SAnews.gov.za (Tshwane)

8 November 2012

South Africa: Nation Needs to Invest More in Youth

Pretoria — Investment in youth programmes is a necessity for South Africa, says Deputy Minister for Performance, Monitoring and Evaluation Obed Bapela.

Bapela was speaking at the launch of the Commonwealth Youth Work conference on Education and Training of Youth Workers at the University of South Africa (Unisa) on Thursday.

Bapela said the 2011 Census result has confirmed that the youth population has grown in South Africa, almost 50 percent of the age group between 15 and 35 half the population.

"We need as South Africa and the African continent to really put in resources to invest in preparing for these young people for their bright future.

"The youth are assets who will take the country forward and ensure that there is growth and development, if we don't do so, they are going to be too costly and are going to be a cost to society, instead of developing the country, government will have to give them social grants, this is not how we want to develop our society.

"As leaders within the African continent, we need to put resources on youth programmes without asking questions we need to spend more money in preparing these young people," he said.

Deputy Minister Bapela said ignoring the plight of youth workers will have dire consequences for decades to come, because as frontline workers they have influence on the direction which young people take and the youth in turn also have influence on the direction which society takes.

"The upcoming conference will provide a platform for all practitioners, researchers, policy makers, government, academics and students to provide input on the importance of professionalising youth work," he said.

The international conference will be hosted by the South African government in partnership with the Commonwealth Africa Regional Centre, University of South Africa (Unisa) and the National Youth Development Agency (NYDA). The conference is scheduled from 18 to 20 March 2013.

The purpose of the conference is to engage various public, private, academic and diplomatic stakeholders on the importance of capacity building for youth workers.

The Commonwealth Youth Work Conference presents an opportunity to promote the education and training of youth workers as primary providers of services to the youth.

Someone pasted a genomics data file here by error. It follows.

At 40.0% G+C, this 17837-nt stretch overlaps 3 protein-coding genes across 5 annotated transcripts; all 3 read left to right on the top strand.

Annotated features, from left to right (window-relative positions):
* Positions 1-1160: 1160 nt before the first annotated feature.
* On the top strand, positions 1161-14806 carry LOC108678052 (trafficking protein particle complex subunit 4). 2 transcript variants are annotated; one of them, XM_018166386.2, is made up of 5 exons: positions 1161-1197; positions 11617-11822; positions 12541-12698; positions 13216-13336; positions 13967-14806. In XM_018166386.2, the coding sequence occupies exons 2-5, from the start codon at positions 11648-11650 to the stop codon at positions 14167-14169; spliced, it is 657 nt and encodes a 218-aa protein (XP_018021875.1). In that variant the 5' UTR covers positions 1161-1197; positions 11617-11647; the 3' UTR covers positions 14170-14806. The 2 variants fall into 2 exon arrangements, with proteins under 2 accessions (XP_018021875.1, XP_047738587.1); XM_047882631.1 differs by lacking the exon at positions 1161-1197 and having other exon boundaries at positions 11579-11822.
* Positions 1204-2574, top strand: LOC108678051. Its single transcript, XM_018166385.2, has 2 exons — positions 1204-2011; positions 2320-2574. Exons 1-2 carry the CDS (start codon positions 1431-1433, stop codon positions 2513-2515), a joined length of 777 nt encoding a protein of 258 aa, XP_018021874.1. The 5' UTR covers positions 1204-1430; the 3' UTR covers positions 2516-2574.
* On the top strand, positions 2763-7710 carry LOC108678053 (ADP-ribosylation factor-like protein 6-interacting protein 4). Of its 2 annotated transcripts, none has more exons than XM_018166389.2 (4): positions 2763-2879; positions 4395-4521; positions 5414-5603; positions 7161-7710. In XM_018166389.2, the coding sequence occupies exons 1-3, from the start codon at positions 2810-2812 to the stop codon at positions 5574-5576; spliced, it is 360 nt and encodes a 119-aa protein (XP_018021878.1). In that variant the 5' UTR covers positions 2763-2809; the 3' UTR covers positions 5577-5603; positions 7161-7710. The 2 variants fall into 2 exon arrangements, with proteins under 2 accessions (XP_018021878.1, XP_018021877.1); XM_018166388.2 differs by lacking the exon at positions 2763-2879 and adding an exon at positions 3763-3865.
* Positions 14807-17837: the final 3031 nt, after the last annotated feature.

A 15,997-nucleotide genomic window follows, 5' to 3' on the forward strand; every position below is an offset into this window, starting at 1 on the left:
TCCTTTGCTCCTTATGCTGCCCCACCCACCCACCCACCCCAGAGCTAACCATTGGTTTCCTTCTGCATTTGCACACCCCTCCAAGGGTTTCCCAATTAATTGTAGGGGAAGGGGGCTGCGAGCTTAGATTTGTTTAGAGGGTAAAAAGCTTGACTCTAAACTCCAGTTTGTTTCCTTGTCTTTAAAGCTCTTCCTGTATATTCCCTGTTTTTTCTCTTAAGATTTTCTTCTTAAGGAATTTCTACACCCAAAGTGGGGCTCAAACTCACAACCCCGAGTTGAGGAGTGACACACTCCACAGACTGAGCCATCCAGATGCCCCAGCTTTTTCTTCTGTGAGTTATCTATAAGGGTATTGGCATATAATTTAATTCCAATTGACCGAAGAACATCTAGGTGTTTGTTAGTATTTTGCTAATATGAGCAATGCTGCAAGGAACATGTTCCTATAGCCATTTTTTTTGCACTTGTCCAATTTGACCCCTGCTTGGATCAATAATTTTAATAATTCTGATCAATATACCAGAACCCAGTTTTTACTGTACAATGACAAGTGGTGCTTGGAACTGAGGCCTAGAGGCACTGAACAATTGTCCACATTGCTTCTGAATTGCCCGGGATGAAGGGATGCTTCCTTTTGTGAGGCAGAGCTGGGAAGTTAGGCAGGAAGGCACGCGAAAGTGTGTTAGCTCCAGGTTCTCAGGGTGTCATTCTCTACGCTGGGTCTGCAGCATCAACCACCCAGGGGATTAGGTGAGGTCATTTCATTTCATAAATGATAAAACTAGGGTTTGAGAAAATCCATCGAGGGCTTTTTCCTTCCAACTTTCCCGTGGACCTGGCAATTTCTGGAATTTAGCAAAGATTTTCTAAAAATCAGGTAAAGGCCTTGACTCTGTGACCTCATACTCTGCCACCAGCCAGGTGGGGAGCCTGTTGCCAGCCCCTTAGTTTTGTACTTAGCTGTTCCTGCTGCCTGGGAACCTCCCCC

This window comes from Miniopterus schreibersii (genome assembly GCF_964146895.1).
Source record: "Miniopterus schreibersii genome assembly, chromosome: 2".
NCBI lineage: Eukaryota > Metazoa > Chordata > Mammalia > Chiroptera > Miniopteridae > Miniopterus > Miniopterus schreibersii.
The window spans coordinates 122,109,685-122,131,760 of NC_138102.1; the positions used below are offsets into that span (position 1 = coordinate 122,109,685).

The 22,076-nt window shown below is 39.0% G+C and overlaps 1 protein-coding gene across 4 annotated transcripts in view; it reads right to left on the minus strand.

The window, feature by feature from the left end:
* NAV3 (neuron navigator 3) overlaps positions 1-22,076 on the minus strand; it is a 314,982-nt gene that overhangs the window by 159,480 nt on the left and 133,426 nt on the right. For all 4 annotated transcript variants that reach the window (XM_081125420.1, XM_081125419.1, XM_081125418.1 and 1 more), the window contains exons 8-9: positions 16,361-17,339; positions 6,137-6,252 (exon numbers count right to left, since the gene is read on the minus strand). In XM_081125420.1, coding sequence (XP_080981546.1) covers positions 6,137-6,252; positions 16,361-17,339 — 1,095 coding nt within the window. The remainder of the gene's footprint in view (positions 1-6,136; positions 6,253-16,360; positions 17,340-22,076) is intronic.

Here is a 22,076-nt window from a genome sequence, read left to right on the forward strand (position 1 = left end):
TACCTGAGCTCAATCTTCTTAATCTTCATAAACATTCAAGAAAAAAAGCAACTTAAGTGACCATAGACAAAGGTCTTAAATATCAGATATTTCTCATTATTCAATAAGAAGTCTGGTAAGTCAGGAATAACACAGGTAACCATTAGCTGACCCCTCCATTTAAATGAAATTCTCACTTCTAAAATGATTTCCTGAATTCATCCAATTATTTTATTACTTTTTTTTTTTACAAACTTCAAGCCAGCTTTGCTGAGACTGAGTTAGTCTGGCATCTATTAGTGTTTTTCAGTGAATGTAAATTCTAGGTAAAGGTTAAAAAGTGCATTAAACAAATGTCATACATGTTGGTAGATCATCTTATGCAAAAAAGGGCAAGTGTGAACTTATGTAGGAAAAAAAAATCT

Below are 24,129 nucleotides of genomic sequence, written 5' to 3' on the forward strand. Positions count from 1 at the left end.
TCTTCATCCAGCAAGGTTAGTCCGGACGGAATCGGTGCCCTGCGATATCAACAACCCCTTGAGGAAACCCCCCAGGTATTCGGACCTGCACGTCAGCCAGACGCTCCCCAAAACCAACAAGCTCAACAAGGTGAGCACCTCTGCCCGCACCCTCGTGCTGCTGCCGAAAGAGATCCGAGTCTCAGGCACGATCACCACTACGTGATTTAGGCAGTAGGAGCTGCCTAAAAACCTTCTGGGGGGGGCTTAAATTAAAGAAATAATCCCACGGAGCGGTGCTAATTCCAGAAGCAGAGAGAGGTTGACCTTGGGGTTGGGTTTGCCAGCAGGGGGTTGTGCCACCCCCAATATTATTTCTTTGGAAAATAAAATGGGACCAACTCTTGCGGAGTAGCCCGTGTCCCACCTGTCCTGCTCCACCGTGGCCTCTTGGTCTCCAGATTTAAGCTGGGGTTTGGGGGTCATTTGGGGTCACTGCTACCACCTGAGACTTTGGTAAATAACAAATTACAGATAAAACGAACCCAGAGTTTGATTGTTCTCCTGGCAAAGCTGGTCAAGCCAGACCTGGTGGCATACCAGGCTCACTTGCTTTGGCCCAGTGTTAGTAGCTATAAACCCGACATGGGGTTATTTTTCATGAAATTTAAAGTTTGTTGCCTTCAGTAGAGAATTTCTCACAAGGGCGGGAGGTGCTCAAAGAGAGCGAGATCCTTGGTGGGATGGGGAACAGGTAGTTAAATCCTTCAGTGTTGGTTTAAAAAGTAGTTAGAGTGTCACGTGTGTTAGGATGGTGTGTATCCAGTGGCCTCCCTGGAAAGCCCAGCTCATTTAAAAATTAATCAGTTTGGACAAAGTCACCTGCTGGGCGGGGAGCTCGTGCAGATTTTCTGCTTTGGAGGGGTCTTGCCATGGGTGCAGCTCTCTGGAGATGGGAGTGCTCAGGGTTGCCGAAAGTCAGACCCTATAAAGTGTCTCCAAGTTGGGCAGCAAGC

The Commonwealth Youth Work Conference was launched under the theme, "Towards professionalising youth work" and seeks to highlight the importance of promoting youth work as a viable career choice in preparation for conference.

Commonwealth Youth Programme Manager, Victor Mensah said, "The Commonwealth Secretariat is happy to join hands with the all the partners in launching the International Conference on Youth Development Practice (CYDP 2013).

"This is a landmark event that will help professionalise the work of Youth Development Practitioners around the world."

The NYDA remains committed to facilitating training programmes for prospective youth workers. NYDA chief executive officer, Steven Ngubeni said the development of standards to guide the profession is fundamental to developing youth practitioners.

"We also need to ensure that a Code of Ethics is established to guide the work of practitioners and that the interests of youth are protected.

"The NYDA will be commencing in earnest with the legislative process that will amongst others lead to the creation of the Youth Work Profession Council from next year onwards," he said.

According to Ngubeni, the Council will ensure that the code of ethics is developed and adhered to, youth workers are registered in a comprehensive database, youth workers receive continuous development, occupations are developed for the different levels of youth workers, and career paths are developed.

Currently, there are only six universities in South Africa offering a 'youth work' qualification and these are Unisa, University of Venda (Univen) to mention but a few.

It is envisaged that in formalising youth work as a profession, education and training, increased research activity in youth development and the mastery of specialised knowledge will be achieved.

Unisa Principal and Vice chancellor, Prof Mandla Makhanya said Unisa acknowledges the need for higher education institutions to professionalise youth work, and has demonstrated that stance in its championing of the Diploma in Youth Development.

"Enrolments for this diploma come from many countries on the African continent and it is our hope that participation and enrolments will increase, especially once the profile of youth work is raised through the intended conference," he said.

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